The most often mentioned competencies were interpersonal competencies, systems and strategic thinking and normative competencies. Interpersonal competence was most often mentioned with emphasis on collaboration. The fuller range of competencies for collaboration include the abilities to understand, communicate, negotiate, reconcile and lead different actors (Wiek et al., 2015).
Normative competencies, which are competencies to reflect, explain and negotiate sustainability, to apply and assess such underlying concepts as justice and fairness (Wiek et al., 2015) were also discussed as a major part of their professional practices. In particular, these were framed as important for negotiating, reflecting, defending and justifying sustainability for its place, possibilities and importance. Interviewee 15 described:
That you need to tell them [leaders], that surely you can plan your city like this, and that would lead to this and that. Or: you can decide differently and that would lead to […] […] I would think as a professional, that you’d need to be able to communicate, to a normal person, why these changes are needed, that sure everything is okay now, but in 20 years they’re in a mess.
Competencies for diverse modes of thinking were raised as an often-used approach, which is competence to approach the given problem in different modes, for example, creatively, out-of-the-box and alternatively (Salovaara et al., 2019), as explained by Interviewee 11:
If you want to do something new (things differently) and you want to change the world. That kind of change is something that people typically are scared of, and it requires bravery to challenge your own patterns and then even take [the outcomes] forward.
The conceptualisation of systems thinking included competencies to analyse problems from different domains and scales, to apply systems concepts to different contexts, such as ontologies, structures, effects and such (Wiek et al., 2015). This was highlighted as a commonly used competence to make sense of different subject matters, contexts, processes and projects. Interviewee 10 shared their experience:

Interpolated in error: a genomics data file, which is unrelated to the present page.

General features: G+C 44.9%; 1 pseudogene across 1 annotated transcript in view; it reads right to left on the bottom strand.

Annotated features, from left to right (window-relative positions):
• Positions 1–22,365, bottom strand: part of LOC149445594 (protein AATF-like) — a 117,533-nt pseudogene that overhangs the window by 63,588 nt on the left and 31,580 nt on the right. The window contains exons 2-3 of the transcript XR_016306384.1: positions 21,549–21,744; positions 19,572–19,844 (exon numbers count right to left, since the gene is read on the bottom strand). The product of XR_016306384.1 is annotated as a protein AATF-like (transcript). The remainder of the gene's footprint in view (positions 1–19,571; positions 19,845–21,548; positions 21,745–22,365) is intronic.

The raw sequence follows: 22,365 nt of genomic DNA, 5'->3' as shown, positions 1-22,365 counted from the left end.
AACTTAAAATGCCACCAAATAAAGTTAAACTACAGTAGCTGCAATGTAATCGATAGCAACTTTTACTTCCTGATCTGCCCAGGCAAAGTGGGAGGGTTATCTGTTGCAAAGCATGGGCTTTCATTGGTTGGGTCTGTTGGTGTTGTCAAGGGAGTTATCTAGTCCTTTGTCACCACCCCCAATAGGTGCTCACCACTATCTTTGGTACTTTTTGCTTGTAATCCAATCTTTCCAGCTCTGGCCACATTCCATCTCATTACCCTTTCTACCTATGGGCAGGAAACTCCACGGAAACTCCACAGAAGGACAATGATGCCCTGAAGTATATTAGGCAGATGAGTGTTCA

It [systems thinking] gave me the theory and freedom to zoom out and look at what is the whole perspective [of the approach] and from there to draw boundaries around what needs to be concentrated on.
In this example, and in other practices for conveying their meanings, strategic competencies were found to be very important. Competencies that support autonomy were also mentioned, for example, competencies for self-directedness and resourcefulness, ingenuity, self-development and improvement (Salovaara et al., 2019). These competencies were highlighted through being an entrepreneur and finding their own path to practice professional sustainability but also in being part of an organisation, yet, maintaining an entrepreneurial approach to their profession. An example was given of working past their position to convey their meanings, by Interviewee 9:
One thing that really helps me is just to be critical and specify what you want to solve and how you want to solve it? That’s all I need, and there I go, and there’s no excuses.
As part of the competencies for autonomy, traits such as being self-directed were also seen important to the field, these competencies include the will and ability to learn, re-learn and nurture curiosity. Pertaining to this approach, methodological plurality was also often mentioned in practices using several of the classical disciplines and moving across their borders, that is, being “interdisciplinary.” Methodological plurality is demonstrated through the development of competencies for inter- and transdisciplinarity, to acknowledge and use different knowledges and methodologies (Salovaara et al., 2019). Interviewee 3 elaborates:
Every time I have been a part of a project, the feedback has been like: Wow, thanks for bringing this (project) together, and for filling in all the cracks. […] Your position has been such a valuable part of it. […] Even though you don’t really have it (a specific position or role).